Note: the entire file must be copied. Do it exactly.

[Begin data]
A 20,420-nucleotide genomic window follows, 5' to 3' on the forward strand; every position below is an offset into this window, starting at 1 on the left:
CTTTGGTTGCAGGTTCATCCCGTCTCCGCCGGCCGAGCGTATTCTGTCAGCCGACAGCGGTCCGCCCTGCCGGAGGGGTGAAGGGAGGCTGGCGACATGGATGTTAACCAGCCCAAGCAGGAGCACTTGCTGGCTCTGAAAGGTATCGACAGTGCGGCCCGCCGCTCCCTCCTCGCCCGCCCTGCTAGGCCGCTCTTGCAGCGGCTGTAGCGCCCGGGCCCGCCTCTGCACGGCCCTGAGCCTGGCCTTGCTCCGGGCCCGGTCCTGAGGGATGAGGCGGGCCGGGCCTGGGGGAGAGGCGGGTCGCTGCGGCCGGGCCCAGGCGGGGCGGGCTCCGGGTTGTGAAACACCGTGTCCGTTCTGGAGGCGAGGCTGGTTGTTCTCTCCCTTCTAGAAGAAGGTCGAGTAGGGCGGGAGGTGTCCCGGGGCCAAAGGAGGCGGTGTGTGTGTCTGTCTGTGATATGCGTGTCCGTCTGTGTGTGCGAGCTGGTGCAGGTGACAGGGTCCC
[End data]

A 20,420-nucleotide genomic window follows, 5' to 3' on the forward strand; every position below is an offset into this window, starting at 1 on the left:
CTTTGGTTGCAGGTTCATCCCGTCTCCGCCGGCCGAGCGTATTCTGTCAGCCGACAGCGGTCCGCCCTGCCGGAGGGGTGAAGGGAGGCTGGCGACATGGATGTTAACCAGCCCAAGCAGGAGCACTTGCTGGCTCTGAAAGGTATCGACAGTGCGGCCCGCCGCTCCCTCCTCGCCCGCCCTGCTAGGCCGCTCTTGCAGCGGCTGTAGCGCCCGGGCCCGCCTCTGCACGGCCCTGAGCCTGGCCTTGCTCCGGGCCCGGTCCTGAGGGATGAGGCGGGCCGGGCCTGGGGGAGAGGCGGGTCGCTGCGGCCGGGCCCAGGCGGGGCGGGCTCCGGGTTGTGAAACACCGTGTCCGTTCTGGAGGCGAGGCTGGTTGTTCTCTCCCTTCTAGAAGAAGGTCGAGTAGGGCGGGAGGTGTCCCGGGGCCAAAGGAGGCGGTGTGTGTGTCTGTCTGTGATATGCGTGTCCGTCTGTGTGTGCGAGCTGGTGCAGGTGACAGGGTCCC